The first alternative is FlightAware, which I will refer to as FA.  FA is based on official information from ATC authorities and ultimately does two main things.   First of all it brings you lists of aircraft arrivals and departures, past and future, from whatever airport you choose.  While I have on occasion chosen other airports out of interest, I almost always go to Halifax airport as this is my local airport by going to the Halifax airport page at FlightAware..  My main aeronautical radio interest is the local traffic in and out, as I generally look up at the arriving and departing aircraft in my vicinity or actually go to the airport, so I frequently use the lists at FA.   Also however I will be interested in the map that appears at the top.   When this map first comes up it will be centered on Halifax airport and will be a close-in view and therefore will be showing only aircraft that have just left or are about to land at Halifax, unless by chance there is a high flyer nearly overhead.   Since we are at this point interested in high flying aircraft, go to the zoom control at the top left of the map and click two or more times on the minus button.   You may have to do this one click at a time.   This will bring you to a map scale that covers all of NS plus PEI and much of NB and the coast of Maine, plus the offshore out at least 200 km.   You of course can vary this to whatever scale you want.  You can also move the map centre around to suit.  A screen shot from FA appears farther down the page.   I like FA for the fact that it does seem to include more aircraft than Planefinder (described below) which omits many of the regional flights.  Also I like that the identifications of the aircraft by flight number and destination/origin appear right on the screen as a sort of box.  Check this screen shot, that includes the small map as well as the top of the Halifax airport movements lists.  This shot was taken at nearly 0800 on June 7, 2012.
The flights on the screen are in light blue for those that are connected with Halifax (as we are at the Halifax page).  For example in the above shot an ExpressJet flight (ASQ5387), a CRJ700, has just left Halifax, bound for Detroit.  Other flights, passing by or not connected to Halifax are  and in green.   For example CKS207 coming up the Bay of Fundy.
The information for flights is indicated by a symbol in the shape of either a jetliner or a propeller plane, accompanied by a sort of box of characters such as this:
CKS207 B742
310    499
The top row indicates the airline and flight number, followed by the aircraft type.   The second row is the altitude expressed as a flight level followed by a speed in knots. the third row is the airport the aircraft departed from, followed by its destination.  Both FlightAware and  Planefinder use ICAO codes for airlines and for airports.   ICAO codes are issued by the International Civil Aviation Organization, a specialized agency of the UN based in Montreal.   Airlines are issued 3-letter codes and airports are issued 4-letter codes.    In the case of airports these are organized by world regions so that in the above example the E in EDDP indicates the destination is in northern Europe and the first D indicates it to be in Germany, and the DP indicates the specific airport.  In this particular case the code box is interpreted to indicated Kalitta Air Flight 207, a Boeing 747-300, flying at Flight Level 310 (approximately 31,000 feet) at a speed of 499 knots.  It is enroute from New York JFK to Leipzig, Germany.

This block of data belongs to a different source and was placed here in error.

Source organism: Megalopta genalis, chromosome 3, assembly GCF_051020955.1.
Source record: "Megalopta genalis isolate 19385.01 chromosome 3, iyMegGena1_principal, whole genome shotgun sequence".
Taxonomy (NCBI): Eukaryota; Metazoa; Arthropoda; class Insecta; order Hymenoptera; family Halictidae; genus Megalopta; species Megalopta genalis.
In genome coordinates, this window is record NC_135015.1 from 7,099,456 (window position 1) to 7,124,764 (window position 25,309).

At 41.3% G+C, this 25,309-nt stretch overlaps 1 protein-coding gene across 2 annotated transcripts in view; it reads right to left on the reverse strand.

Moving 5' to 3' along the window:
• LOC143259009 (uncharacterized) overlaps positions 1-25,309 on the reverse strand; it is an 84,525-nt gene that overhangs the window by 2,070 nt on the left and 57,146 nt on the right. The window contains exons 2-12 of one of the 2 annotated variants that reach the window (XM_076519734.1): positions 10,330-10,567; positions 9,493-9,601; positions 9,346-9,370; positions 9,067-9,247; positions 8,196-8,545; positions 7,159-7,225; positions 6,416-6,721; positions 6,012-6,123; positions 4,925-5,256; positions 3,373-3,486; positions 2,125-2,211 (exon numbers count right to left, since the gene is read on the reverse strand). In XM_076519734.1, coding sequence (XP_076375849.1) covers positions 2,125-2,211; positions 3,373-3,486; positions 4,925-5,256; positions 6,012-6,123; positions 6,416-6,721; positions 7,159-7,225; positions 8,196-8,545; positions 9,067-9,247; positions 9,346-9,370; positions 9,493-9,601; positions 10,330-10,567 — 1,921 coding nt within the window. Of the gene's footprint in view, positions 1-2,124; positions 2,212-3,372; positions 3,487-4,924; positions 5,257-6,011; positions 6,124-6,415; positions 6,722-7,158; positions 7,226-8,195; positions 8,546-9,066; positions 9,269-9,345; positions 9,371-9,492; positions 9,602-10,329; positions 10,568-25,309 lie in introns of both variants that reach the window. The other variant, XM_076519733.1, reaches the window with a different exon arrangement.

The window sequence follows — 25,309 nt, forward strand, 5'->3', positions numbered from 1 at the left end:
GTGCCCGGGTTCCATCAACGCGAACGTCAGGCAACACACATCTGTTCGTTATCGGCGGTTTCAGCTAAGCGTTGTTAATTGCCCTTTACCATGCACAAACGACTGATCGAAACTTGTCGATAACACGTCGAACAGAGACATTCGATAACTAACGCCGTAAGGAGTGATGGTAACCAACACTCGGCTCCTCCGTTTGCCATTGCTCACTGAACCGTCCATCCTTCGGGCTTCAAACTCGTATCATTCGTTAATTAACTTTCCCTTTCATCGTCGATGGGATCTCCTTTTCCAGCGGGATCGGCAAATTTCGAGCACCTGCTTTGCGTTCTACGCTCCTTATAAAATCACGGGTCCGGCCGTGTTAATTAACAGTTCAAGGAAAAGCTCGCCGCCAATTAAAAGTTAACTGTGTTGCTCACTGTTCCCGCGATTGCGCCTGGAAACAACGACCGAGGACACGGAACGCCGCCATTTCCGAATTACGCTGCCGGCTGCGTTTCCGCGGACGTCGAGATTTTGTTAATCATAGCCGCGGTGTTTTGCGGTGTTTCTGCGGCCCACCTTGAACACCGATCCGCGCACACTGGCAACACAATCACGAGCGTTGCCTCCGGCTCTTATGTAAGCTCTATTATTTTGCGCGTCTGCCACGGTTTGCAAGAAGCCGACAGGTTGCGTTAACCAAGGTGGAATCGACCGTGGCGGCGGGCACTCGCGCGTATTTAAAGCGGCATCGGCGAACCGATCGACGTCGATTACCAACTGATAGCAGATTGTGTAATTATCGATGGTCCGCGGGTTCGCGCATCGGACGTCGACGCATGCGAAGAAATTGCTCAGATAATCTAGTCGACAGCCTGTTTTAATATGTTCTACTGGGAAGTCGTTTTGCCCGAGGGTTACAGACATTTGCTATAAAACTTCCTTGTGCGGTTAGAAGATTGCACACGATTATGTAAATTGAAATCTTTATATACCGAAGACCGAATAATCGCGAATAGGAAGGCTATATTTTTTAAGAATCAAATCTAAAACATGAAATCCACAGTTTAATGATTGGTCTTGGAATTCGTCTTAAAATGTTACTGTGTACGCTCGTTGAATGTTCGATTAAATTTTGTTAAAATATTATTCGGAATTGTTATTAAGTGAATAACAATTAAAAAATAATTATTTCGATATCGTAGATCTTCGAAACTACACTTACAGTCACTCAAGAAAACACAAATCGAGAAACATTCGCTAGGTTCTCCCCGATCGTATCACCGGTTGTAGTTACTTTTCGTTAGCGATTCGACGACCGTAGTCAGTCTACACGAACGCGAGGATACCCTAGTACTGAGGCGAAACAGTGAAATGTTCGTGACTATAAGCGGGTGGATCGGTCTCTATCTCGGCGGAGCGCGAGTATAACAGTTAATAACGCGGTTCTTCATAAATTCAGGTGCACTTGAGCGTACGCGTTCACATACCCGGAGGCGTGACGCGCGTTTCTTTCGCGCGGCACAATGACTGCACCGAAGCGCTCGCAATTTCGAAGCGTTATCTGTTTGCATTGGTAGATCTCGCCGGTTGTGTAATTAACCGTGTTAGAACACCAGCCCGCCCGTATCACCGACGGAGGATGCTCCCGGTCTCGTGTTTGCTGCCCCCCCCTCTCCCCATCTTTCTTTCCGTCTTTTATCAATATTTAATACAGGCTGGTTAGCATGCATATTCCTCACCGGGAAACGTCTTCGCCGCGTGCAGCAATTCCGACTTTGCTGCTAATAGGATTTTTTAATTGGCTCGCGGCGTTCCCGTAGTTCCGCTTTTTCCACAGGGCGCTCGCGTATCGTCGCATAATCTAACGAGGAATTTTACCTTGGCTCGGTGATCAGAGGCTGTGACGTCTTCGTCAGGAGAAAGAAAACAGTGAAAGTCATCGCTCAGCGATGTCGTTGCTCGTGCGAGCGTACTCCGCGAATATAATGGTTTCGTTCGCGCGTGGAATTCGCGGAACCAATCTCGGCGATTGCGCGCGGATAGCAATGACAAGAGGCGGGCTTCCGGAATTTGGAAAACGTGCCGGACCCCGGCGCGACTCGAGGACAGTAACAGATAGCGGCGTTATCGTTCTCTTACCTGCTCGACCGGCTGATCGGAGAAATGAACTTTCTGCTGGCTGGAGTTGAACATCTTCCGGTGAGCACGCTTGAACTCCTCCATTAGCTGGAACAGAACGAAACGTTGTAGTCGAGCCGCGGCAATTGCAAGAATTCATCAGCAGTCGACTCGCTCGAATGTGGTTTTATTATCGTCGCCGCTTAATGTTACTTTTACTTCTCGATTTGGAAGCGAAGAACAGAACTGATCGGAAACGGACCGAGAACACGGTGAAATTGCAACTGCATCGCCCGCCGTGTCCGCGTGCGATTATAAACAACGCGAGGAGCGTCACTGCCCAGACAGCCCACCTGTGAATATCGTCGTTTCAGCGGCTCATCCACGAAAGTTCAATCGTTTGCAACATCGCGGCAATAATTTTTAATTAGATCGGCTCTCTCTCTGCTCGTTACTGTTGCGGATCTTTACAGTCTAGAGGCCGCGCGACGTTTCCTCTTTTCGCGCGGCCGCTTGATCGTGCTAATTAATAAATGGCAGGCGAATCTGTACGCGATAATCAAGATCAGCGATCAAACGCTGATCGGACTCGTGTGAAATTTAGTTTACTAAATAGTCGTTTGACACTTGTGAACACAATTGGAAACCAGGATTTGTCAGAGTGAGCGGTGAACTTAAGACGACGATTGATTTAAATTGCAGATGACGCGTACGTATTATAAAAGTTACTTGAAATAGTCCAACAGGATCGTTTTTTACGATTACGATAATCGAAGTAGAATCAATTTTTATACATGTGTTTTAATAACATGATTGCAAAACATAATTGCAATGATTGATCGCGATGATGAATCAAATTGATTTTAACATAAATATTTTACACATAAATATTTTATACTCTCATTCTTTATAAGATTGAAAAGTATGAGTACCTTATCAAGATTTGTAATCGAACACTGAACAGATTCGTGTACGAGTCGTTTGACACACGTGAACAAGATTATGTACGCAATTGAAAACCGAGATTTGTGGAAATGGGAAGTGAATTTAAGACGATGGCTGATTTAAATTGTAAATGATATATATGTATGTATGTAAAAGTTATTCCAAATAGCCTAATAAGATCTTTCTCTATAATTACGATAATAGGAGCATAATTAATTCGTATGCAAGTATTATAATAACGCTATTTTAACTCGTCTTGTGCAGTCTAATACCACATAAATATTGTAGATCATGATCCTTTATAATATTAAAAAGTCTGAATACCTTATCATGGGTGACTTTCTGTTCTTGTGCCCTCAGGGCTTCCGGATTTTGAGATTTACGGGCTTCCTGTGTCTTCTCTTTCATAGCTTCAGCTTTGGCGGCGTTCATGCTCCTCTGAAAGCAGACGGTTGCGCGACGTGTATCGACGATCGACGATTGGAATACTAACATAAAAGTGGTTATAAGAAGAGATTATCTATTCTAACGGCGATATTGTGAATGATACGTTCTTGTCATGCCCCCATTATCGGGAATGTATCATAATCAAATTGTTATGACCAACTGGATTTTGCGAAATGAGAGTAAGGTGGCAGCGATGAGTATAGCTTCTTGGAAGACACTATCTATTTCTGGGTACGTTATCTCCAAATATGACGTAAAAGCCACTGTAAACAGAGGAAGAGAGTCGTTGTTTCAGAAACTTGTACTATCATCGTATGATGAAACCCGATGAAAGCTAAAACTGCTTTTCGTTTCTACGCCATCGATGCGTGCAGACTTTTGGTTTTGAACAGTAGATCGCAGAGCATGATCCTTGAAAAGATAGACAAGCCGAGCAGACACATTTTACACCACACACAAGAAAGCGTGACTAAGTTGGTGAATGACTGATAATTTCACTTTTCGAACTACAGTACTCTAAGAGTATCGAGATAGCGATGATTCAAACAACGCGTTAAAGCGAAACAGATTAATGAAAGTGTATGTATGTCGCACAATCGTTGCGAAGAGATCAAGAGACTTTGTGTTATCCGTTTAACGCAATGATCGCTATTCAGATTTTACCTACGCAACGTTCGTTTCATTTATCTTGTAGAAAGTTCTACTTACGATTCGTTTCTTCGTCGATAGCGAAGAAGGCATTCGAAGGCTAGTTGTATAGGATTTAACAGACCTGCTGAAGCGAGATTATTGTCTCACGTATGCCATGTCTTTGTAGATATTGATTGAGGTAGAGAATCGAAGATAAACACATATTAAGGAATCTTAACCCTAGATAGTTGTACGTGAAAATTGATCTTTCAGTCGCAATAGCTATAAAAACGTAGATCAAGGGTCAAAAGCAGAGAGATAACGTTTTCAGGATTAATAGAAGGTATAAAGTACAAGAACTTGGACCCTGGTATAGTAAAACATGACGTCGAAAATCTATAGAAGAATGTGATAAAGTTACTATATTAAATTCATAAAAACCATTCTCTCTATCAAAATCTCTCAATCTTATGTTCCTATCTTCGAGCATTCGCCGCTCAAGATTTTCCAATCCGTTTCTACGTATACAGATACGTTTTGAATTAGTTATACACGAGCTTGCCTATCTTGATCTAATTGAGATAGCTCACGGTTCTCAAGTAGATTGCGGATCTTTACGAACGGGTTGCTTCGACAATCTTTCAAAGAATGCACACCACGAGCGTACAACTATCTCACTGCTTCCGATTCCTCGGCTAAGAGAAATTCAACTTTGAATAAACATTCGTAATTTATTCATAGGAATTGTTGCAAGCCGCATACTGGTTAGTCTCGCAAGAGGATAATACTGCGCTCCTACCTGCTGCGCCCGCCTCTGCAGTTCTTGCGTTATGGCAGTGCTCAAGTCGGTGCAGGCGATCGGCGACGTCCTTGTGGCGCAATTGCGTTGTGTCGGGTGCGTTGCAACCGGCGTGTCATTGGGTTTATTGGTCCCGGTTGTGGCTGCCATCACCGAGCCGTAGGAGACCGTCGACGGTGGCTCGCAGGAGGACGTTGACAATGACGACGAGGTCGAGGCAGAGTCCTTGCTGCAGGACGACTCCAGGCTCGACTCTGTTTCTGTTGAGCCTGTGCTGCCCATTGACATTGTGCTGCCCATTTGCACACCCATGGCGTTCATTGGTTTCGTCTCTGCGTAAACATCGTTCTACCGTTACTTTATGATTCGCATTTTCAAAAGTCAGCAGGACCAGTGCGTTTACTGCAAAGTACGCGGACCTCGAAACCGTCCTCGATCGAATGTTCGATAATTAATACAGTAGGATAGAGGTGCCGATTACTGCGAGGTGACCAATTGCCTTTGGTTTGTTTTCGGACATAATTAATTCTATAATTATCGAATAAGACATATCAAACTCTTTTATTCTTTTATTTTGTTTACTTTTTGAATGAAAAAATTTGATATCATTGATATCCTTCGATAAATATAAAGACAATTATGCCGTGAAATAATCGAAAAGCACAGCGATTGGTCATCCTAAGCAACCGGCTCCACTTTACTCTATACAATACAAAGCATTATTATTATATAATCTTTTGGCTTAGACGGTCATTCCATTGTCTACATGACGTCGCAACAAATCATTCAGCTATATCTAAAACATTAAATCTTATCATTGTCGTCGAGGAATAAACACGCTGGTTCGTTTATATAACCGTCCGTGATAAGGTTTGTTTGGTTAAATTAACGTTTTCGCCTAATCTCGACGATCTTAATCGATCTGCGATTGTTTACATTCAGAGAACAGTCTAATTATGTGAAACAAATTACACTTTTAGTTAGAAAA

As you watch the map you will see these symbols and info boxes moving along.   You will find that the FlightAware page itself refreshes itself every couple of minutes (not on the screen shot!) and when this happens the aircraft will take a few seconds to come up again.  Note that at this time of day there are not many flights showing.  This is the quiet time for trans-Atlantic flights, with most being cargo flights as in the case above where you can also see an UPS flight.  Most of the flights shown are actually regional traffic here in the Maritimes.  In times when there are not many flights showing, all of them will have their ID's showing but in busier times there will be a cycling through the aircraft identifications, although the little aircraft symbols will remain.    You will also be able to move around and centre the  map other than on Halifax, and I find I do that from time to time to perhaps check on what is farther out in the ocean or up more towards the northern Gulf of St Lawrence, or in Alabama for that matter. 
For more information on how to read the airline and airport codes keep on reading as this is explained farther down the page.
One caution about FA is that the information you are seeing has been delayed by a few minutes for security reasons.    This becomes quite relevant if you are using this map to see what is approaching your location overhead and are planning to actual look for it in real life.   If there is a delay you might see the aircraft on the screen approaching your location but in actuality it has already passed over you. 
The second alternative for on-screen depiction of flights is I will refer to this as PA from this point on.  Here is a screen shot taken not long after the FA one above.
It is obvious from this screen shot that PF is a clean display of traffic, without the arrivals and departures list for Halifax and in fact you do not get to the screen by picking an airport. You start with the world and zoom into the area you want and can freely pan and zoom as you wish.    The information on PF comes principally from contributor radar boxes sent in to a central spot and compiled.    The advantages of PF are that you can click on any flight and a box will appear with the information clearly spelled out as in the EVA Air example above, but you will note that only one is identified at any given time.    For example the aircraft shown at Moncton is Morningstar 8062, a Fedex flight between Halifax and Moncton but I only knew that from clicking on it previously.    The other big advantage is that in PF the information is current, i.e. there is no delay like there is in FA.    On the other hand, PF show very few of the regional flights within North America and is therefore best for the trans-Atlantic traffic.  The Morningstar flight just mentioned is an uncommon exception, and results from the fact that PF is based on reception of one type of radar transponder that is in increasing use but is predominant in Europe and transcontinental flying at this point.